Marcus Brauchli has been executive editor of the Washington Post for nearly eight months. A lot of that time he’s spent burrowing into coverage of the global economic meltdown, having meetings with key individuals, and banging away at his BlackBerry. Changes, as is customary at the Post, have come slowly and cautiously, such as the decision to curb duplication in obituary writing on the Metro and Style pages.

This morning, however, Brauchli dumped the Mr. Incremental persona in favor of Change Agent, handing down an enormous, nearly 1,700-word memo blowing up the newsroom. No more Balkanized Washington Post, with nine million fiefdoms, all with their own top bosses who tussle and muscle each other over every little thing.

In the new Post world, there’ll be three top editors: Kevin Merida, in charge of national stuff; Emilio Garcia-Ruiz, the current sports editor who’ll take over local coverage; and Sandy Sugawara, the current business editor who’s going to be in charge of a “universal” news desk that’ll funnel all kinds of content into print, the Web, and so on.

The rest of the changes kinda flow from that new structure, with massive personnel upheaval, and desks and titles moving around the place like gchats. But one newsroom change towers above all the others for Posties as well as readers.

The memo announces that Assistant Managing Editor for Metro Robert McCartney will leave his current perch to take a job as a Metro columnist. He’s run excellent Metro coverage since mid-2005, when he was chosen to succeed Jo-Ann Armao. His people love him, he’s had good relations with the Web folks, and he did fabulous things for the long-suffering feature hole in Metro’s front page.

So the move to providing content is nothing short of a shocker. In mid-December, McCartney sent out a notice announcing that his desk would be hiring a new columnist. The memo called the move “exciting news,” doubtless a reference to the extraordinary act of hiring in these tough media times. Here’s what the job announcement said, in part: “We want a columnist who becomes a must-read feature in the paper and on the Web. We want a columnist who can offer a compelling and provocative read twice a week, who is an exceptional reporter, voiced writer and deep thinker. We want a columnist who has a lot to say and really looks forward to saying it.”

Who knows—-perhaps the boss fashioned a job description so delicious that he just had to have it himself. The Dick Cheney of the Washington Post? Or is McCartney’s position separate from the one that the paper declared open in December?

Either way, management seems happy with the move, if the re-org memo is to be believed:

Bob McCartney, who has served the paper so well as AME/Metro for the last four years, will become a Metropolitan columnist, one of our leading voices in the community where Bob grew up and has lived and run coverage for so long. His distinguished career as a foreign correspondent, managing editor of the International Herald Tribune and the first AME of the continuous news desk, and as a business editor and a reporter gives him the kind of depth and wisdom that will infuse his writing with authority and insight.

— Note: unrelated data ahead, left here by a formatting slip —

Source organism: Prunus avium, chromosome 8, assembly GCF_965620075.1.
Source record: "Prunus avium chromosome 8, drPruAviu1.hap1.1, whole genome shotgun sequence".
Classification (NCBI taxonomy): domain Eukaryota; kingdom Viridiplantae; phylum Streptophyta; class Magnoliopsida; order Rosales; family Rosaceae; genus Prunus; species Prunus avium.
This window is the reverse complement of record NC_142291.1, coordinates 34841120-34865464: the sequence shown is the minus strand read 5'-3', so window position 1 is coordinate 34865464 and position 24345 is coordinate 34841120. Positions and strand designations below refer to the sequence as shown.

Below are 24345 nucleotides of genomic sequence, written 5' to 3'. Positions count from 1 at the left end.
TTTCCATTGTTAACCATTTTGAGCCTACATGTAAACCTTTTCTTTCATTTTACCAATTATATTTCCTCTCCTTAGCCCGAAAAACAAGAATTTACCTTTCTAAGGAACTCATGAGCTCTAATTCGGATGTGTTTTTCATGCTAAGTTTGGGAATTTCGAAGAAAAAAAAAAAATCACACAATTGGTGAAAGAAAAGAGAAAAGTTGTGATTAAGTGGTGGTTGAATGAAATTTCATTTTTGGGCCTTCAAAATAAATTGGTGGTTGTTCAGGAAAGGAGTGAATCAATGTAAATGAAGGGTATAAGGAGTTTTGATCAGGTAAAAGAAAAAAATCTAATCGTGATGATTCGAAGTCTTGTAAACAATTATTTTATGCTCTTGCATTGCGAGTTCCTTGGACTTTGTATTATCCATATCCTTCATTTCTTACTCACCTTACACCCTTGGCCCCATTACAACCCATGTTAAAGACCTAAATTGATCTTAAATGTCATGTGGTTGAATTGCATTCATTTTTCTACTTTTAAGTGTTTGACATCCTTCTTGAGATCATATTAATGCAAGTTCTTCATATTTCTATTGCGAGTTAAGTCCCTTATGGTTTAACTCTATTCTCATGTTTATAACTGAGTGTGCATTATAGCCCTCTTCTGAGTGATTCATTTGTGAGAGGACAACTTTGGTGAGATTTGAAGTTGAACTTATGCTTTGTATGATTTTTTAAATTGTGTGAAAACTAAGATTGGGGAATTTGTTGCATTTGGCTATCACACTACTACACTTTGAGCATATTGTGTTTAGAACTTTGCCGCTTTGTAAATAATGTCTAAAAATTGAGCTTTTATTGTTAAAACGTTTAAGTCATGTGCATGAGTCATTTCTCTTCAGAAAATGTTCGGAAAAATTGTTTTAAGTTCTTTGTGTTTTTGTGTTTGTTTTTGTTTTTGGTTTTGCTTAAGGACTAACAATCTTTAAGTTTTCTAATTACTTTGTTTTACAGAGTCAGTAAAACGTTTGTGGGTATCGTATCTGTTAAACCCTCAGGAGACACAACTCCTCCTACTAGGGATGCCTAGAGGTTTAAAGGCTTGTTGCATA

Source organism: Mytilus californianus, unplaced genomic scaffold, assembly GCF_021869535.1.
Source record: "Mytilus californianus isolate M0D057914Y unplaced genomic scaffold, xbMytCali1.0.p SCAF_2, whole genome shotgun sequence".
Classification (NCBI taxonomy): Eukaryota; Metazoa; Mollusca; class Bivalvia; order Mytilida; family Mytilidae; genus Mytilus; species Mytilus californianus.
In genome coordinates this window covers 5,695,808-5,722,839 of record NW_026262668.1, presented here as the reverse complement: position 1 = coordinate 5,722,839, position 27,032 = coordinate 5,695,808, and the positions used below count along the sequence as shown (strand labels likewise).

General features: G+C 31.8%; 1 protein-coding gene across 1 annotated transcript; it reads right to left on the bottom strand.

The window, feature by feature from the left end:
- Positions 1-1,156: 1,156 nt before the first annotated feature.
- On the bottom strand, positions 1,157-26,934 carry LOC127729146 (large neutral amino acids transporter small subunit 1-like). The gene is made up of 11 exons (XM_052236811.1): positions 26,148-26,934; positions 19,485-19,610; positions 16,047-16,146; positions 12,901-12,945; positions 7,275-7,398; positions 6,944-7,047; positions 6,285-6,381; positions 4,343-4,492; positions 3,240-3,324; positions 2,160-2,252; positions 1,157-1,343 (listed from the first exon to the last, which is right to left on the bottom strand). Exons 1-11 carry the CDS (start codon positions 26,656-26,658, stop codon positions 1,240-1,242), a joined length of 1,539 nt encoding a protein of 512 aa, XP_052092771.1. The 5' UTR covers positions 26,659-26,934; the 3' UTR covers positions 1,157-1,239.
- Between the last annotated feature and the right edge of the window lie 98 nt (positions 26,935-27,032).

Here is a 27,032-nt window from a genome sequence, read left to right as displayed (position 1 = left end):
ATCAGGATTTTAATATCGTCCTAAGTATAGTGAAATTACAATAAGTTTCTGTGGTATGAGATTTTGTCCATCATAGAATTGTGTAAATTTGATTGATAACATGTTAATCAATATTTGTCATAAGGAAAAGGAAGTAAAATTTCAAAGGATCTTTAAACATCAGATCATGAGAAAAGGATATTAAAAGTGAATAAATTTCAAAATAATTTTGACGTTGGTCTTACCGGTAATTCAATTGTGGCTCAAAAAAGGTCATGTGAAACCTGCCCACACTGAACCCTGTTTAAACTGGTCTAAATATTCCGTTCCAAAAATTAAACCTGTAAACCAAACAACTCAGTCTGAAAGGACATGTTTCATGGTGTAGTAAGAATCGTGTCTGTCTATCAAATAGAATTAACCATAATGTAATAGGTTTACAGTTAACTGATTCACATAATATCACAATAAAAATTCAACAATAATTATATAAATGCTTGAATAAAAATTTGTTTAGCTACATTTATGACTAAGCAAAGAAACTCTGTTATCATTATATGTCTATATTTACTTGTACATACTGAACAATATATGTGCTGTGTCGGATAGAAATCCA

Unsaid is how long it’s been since McCartney scored regular bylines—-that would be about 18 years, judging from a quick Nexis search. Correction 4/17: This part is wrong: McCartney picked up regular bylines in 2003, as a correspondent from Paris. I apologize for the mistake. So McCartney can management employees, but can he manage sources again? I’d say yes—-he’ll get the magic back.

The bigger consideration—-and it’s a huge one—-relates to the lineup of Metro columnists. Here they are: McCartney, Marc Fisher, John Kelly, and Courtland Milloy. The relevant percentages: 75 percent white, 100 percent male.

Now, there is no way this can stand at the Washington Post. Just no way. Not at a paper that over the years has taken great pains to ensure diversity within its reportorial corps. The boys club on the Metro page this morning emerged as one of the top items of gossip in the Post newsroom.

Answers on Metro columnist diversity, though, are tough to come by right now. Sources at the Post appear to be digesting the news and not picking up the phone.

One editor in a position to know, however, says there’s “more to come on columnists.” The editor did say that McCartney is not moving into the columnist slot announced in December.

This afternoon, there’s a “town hall” meeting on the changes at the Post. Turn off that BlackBerry, Brauchli!

Memo after jump.

To the staff:

Today, we are beginning a reorganization to create new reporting groups, streamline editing desks and anticipate the impending integration of our print and digital news operations.

The changes reinforce our longstanding belief in great reporting and writing as the vital center of The Post’s journalism. We want to empower journalists and encourage them to work across departments and platforms. In addition, we want to simplify the handling of words, pages, images and new media, building on the prescient move to “two-touch” editing under Len and Phil. Decisions about space and play must happen faster, both in print and online, and in a way that pulls together our now-separate newsrooms. A single editor ultimately ought to be able to oversee all versions of a story, whether it appears in print, online or on a BlackBerry or iPhone. Space in the newspaper and editing firepower in general should be allocated based on a day’s news priorities, not a predetermined formula.

These changes will alter the way we do things, but t hey will not affect the commitment to journalistic depth, authority and excellence that has defined The Post. Just the reverse: We think these steps will help us to adapt more easily to the economic and technological challenges that face us, while preserving the best of our traditions and values.

Key Personnel Changes:

In keeping with our strategic focus on serving readers in and interested in Washington, we will put most news reporters under two senior editors, a National Editor and a Local Editor. Much first-line editing, copyediting and production will occur on a new Universal News Desk under another senior
editor. Together with the executive editor, the managing editors and the deputy managing editor, these people will form the core leadership of the newsroom.
– Kevin Merida, now Assistant Managing Editor for National News, will become National Editor.
– Emilio Garcia-Ruiz, now Assistant Managing Editor for Sports and Weekend Editor, will become Local Editor.
– Sandy Sugawara, now Assistant Managing Editor for Business, will become Editor of the Universal Desk.

These changes, which become effective May 1, will set in motion other personnel moves.
– Scott Vance, now Assistant Managing Editor for News online, will become News Editor when our print and online desks merge, working closely with the National and Local editors to drive coverage across platforms.
– Bill Hamilton remains Enterprise Editor, working for Liz and helping to guide many major projects into the paper and online.
– Bob McCartney, now Assistant Managing Editor for Metro News, will become a columnist on metropolitan affairs.
– Matt Vita, now Emilio’s deputy, will become Sports Editor.